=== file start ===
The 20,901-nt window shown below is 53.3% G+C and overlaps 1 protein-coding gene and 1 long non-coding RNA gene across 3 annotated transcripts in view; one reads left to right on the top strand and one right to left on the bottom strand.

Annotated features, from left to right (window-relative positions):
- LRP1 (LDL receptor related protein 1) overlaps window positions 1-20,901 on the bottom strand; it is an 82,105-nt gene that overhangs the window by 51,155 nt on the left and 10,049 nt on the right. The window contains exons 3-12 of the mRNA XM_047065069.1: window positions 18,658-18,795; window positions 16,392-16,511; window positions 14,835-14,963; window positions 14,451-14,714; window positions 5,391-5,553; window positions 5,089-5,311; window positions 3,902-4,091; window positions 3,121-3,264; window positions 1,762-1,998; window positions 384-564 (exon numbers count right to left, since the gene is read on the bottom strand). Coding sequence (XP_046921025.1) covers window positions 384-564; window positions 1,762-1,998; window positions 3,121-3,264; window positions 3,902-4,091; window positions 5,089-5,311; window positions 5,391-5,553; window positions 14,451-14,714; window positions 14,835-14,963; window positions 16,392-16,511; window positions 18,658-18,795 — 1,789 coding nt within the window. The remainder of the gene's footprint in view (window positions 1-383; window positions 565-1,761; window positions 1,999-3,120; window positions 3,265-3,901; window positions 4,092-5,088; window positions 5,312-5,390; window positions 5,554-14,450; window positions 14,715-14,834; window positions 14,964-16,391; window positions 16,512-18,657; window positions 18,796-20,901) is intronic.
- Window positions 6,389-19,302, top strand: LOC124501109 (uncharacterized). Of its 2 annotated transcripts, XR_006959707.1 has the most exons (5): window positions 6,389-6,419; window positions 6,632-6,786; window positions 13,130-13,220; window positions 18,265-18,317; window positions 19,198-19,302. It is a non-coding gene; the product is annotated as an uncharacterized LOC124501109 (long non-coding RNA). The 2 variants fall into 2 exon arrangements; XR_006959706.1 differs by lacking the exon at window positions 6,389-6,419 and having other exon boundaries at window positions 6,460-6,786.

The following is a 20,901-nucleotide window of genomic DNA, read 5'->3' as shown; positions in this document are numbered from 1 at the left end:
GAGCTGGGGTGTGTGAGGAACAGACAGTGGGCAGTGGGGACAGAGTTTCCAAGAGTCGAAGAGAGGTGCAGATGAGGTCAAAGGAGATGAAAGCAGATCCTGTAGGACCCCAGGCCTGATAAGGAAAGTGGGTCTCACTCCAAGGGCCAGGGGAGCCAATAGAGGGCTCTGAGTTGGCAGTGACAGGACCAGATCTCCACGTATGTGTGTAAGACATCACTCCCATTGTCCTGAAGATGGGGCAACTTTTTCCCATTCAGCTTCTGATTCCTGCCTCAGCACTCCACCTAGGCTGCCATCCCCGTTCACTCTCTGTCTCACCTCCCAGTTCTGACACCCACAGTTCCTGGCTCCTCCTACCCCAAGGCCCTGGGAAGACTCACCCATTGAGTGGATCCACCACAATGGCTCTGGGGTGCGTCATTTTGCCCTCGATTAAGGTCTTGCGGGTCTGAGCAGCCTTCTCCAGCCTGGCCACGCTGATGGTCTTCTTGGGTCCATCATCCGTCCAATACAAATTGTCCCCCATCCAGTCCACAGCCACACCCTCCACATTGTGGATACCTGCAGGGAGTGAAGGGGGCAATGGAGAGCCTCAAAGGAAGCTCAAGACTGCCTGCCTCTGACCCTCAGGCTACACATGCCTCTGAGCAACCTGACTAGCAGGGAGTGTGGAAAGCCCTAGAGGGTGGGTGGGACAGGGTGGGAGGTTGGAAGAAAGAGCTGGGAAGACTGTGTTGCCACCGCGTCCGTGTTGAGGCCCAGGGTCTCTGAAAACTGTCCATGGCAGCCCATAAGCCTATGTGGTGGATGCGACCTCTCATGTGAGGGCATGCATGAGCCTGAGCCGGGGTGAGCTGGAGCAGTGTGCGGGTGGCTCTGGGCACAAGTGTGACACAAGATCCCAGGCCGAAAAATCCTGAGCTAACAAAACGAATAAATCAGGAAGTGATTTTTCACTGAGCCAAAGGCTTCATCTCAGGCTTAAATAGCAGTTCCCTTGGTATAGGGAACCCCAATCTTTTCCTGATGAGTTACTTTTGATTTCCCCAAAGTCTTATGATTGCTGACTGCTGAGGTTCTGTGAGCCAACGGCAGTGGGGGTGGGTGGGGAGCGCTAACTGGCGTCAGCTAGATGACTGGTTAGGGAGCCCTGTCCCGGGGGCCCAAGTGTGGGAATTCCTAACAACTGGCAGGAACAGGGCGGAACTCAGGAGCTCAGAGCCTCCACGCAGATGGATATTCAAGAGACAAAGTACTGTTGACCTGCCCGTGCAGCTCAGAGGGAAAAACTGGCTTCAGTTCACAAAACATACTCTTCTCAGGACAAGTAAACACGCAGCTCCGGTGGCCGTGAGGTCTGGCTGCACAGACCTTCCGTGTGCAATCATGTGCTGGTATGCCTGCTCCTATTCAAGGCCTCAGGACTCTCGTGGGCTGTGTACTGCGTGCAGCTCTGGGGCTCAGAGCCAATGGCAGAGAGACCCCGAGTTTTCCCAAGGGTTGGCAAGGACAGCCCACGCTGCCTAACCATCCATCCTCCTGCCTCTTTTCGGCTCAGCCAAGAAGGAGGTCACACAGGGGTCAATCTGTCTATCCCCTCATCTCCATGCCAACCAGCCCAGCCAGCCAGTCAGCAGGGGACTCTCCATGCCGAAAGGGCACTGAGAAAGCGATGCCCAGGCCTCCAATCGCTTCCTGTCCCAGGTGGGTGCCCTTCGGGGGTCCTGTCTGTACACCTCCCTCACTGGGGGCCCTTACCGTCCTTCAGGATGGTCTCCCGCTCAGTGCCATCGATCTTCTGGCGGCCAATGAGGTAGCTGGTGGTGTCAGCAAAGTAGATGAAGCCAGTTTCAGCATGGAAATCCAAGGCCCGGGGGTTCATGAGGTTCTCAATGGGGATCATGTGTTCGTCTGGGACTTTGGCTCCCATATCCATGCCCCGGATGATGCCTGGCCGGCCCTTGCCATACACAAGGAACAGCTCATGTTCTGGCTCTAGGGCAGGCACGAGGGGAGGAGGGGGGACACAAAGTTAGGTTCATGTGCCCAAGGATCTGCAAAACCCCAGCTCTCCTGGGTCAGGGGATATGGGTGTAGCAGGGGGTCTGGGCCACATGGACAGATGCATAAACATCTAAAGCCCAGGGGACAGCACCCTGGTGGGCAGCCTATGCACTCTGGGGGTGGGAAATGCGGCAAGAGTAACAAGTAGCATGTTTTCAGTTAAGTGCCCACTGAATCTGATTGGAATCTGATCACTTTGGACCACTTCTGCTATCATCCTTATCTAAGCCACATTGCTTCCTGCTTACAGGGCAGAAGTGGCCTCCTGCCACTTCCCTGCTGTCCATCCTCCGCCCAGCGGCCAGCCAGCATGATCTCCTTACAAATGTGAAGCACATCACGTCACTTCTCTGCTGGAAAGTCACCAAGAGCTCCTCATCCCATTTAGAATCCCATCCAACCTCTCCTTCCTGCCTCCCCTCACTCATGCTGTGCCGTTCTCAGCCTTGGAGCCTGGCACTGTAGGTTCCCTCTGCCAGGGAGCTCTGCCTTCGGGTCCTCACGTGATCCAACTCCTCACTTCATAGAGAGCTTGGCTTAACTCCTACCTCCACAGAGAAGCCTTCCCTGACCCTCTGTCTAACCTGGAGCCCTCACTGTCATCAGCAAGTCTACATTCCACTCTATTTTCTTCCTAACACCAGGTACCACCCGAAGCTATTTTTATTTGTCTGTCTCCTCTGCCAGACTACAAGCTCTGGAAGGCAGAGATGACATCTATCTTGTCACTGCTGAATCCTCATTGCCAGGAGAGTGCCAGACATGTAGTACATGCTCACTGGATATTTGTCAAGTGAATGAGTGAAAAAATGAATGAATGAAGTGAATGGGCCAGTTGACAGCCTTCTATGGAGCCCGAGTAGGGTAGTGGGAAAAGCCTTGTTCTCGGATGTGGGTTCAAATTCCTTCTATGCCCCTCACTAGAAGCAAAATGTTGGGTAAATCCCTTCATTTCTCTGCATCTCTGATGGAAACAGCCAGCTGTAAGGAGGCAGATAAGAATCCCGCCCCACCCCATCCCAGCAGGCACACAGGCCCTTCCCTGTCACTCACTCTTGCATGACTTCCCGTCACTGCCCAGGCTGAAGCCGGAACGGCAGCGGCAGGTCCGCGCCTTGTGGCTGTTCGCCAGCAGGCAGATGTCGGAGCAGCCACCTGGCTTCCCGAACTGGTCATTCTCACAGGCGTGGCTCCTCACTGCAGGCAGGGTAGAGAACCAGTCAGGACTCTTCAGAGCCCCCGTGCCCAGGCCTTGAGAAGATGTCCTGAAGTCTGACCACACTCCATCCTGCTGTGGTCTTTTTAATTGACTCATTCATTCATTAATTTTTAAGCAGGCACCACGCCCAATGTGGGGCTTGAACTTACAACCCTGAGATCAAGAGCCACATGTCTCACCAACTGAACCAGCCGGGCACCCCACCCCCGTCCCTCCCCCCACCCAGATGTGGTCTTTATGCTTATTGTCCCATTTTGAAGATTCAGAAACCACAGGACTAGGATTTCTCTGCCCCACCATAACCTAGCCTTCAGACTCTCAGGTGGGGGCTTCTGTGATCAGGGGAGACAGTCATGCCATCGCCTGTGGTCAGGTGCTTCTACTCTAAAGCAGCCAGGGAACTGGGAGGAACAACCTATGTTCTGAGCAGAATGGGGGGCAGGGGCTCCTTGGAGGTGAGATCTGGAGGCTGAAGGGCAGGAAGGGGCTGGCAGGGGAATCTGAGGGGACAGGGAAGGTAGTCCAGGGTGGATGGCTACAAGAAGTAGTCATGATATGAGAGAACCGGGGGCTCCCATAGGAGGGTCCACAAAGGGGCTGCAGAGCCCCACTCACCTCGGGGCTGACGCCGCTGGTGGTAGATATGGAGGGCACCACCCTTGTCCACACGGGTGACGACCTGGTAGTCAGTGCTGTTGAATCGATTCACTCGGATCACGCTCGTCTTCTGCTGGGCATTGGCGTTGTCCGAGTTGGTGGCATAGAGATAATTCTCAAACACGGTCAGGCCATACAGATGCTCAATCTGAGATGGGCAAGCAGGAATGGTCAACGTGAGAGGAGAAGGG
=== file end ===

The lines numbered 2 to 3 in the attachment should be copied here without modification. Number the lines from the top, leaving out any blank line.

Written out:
Annotated features, from left to right (window-relative positions):
- LRP1 (LDL receptor related protein 1) overlaps window positions 1-20,901 on the bottom strand; it is an 82,105-nt gene that overhangs the window by 51,155 nt on the left and 10,049 nt on the right. The window contains exons 3-12 of the mRNA XM_047065069.1: window positions 18,658-18,795; window positions 16,392-16,511; window positions 14,835-14,963; window positions 14,451-14,714; window positions 5,391-5,553; window positions 5,089-5,311; window positions 3,902-4,091; window positions 3,121-3,264; window positions 1,762-1,998; window positions 384-564 (exon numbers count right to left, since the gene is read on the bottom strand). Coding sequence (XP_046921025.1) covers window positions 384-564; window positions 1,762-1,998; window positions 3,121-3,264; window positions 3,902-4,091; window positions 5,089-5,311; window positions 5,391-5,553; window positions 14,451-14,714; window positions 14,835-14,963; window positions 16,392-16,511; window positions 18,658-18,795 — 1,789 coding nt within the window. The remainder of the gene's footprint in view (window positions 1-383; window positions 565-1,761; window positions 1,999-3,120; window positions 3,265-3,901; window positions 4,092-5,088; window positions 5,312-5,390; window positions 5,554-14,450; window positions 14,715-14,834; window positions 14,964-16,391; window positions 16,512-18,657; window positions 18,796-20,901) is intronic.